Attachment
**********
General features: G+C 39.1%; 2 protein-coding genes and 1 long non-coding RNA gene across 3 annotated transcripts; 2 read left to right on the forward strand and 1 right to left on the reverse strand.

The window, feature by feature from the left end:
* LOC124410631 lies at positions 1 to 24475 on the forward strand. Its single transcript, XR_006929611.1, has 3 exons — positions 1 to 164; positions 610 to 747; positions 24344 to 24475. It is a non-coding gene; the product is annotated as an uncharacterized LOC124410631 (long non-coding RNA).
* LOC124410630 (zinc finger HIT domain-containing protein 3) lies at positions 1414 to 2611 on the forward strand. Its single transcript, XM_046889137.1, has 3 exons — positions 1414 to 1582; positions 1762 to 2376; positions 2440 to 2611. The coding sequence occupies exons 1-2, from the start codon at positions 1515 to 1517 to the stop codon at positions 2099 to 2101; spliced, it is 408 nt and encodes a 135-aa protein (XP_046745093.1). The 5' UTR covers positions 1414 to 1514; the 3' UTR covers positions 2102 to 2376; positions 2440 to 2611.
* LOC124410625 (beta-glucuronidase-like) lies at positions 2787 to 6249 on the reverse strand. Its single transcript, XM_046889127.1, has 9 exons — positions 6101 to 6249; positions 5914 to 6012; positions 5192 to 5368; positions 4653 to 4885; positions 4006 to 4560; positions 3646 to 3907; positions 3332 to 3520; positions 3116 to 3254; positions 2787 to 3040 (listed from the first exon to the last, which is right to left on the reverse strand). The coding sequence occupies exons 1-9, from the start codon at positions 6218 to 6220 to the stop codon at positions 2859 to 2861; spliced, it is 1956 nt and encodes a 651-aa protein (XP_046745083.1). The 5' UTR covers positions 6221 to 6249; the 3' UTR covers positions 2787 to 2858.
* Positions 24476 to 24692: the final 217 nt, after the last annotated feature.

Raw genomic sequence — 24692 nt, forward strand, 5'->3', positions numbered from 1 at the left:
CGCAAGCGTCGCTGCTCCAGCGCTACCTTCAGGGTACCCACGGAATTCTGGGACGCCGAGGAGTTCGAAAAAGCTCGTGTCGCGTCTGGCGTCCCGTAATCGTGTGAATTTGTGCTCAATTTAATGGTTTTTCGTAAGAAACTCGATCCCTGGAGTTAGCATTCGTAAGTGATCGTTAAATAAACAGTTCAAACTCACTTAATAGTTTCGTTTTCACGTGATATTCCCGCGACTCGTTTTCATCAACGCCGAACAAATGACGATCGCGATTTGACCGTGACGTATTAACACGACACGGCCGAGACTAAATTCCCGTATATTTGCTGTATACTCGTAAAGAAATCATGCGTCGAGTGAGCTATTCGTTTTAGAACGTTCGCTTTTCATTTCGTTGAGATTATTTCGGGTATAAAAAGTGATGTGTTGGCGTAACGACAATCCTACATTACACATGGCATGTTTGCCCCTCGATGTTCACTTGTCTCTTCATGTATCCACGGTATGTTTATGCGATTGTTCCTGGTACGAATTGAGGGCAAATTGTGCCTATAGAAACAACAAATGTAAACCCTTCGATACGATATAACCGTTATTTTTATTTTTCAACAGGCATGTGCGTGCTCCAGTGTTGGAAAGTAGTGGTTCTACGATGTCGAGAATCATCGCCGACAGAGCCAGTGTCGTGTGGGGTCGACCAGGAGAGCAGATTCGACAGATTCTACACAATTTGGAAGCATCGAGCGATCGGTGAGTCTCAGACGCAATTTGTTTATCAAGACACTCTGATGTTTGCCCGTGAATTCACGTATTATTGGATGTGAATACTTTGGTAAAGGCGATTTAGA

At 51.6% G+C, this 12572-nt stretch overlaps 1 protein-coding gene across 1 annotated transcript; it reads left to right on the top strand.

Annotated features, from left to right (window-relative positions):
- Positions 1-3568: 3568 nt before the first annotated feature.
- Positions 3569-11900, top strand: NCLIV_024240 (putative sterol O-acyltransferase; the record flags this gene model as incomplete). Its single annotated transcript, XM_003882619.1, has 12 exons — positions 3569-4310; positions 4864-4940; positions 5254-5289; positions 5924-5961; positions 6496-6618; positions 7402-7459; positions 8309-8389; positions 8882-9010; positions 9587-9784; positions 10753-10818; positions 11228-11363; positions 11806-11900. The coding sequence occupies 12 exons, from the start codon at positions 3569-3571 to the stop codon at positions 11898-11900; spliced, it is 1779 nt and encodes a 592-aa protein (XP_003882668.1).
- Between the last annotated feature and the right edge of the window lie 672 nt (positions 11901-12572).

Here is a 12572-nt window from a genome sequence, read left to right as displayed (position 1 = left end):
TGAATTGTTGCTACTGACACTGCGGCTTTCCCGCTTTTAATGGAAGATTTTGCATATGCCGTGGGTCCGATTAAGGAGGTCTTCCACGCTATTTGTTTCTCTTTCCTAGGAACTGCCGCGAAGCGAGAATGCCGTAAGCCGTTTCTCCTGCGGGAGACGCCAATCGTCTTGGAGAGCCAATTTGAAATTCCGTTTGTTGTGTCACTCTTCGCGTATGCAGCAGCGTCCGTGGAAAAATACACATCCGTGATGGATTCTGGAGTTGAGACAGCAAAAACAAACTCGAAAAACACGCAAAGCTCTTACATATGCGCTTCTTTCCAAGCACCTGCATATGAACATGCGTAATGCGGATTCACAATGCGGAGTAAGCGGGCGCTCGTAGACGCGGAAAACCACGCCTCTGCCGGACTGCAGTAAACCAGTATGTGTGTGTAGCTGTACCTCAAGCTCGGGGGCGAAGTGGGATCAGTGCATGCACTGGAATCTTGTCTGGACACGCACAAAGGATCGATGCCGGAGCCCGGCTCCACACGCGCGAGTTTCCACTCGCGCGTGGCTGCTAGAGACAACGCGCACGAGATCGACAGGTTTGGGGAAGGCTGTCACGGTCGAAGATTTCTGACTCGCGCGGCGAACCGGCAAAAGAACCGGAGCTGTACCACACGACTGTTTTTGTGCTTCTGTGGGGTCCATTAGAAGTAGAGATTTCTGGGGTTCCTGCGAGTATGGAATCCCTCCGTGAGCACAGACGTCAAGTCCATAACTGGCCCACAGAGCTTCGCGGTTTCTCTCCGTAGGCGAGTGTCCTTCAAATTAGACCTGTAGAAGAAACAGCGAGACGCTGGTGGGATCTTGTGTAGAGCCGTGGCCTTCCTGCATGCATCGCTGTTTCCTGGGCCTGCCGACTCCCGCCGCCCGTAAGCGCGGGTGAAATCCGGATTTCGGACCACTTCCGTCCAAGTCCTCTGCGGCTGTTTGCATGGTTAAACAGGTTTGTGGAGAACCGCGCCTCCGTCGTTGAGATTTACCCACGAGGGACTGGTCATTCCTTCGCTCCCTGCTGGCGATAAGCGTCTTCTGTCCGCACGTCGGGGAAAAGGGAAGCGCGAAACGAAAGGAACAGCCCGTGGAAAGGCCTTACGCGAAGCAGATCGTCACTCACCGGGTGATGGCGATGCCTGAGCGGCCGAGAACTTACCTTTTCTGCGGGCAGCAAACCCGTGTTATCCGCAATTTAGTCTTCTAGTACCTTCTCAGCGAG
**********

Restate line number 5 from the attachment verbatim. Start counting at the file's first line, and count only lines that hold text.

* LOC124410625 (beta-glucuronidase-like) lies at positions 2787 to 6249 on the reverse strand. Its single transcript, XM_046889127.1, has 9 exons — positions 6101 to 6249; positions 5914 to 6012; positions 5192 to 5368; positions 4653 to 4885; positions 4006 to 4560; positions 3646 to 3907; positions 3332 to 3520; positions 3116 to 3254; positions 2787 to 3040 (listed from the first exon to the last, which is right to left on the reverse strand). The coding sequence occupies exons 1-9, from the start codon at positions 6218 to 6220 to the stop codon at positions 2859 to 2861; spliced, it is 1956 nt and encodes a 651-aa protein (XP_046745083.1). The 5' UTR covers positions 6221 to 6249; the 3' UTR covers positions 2787 to 2858.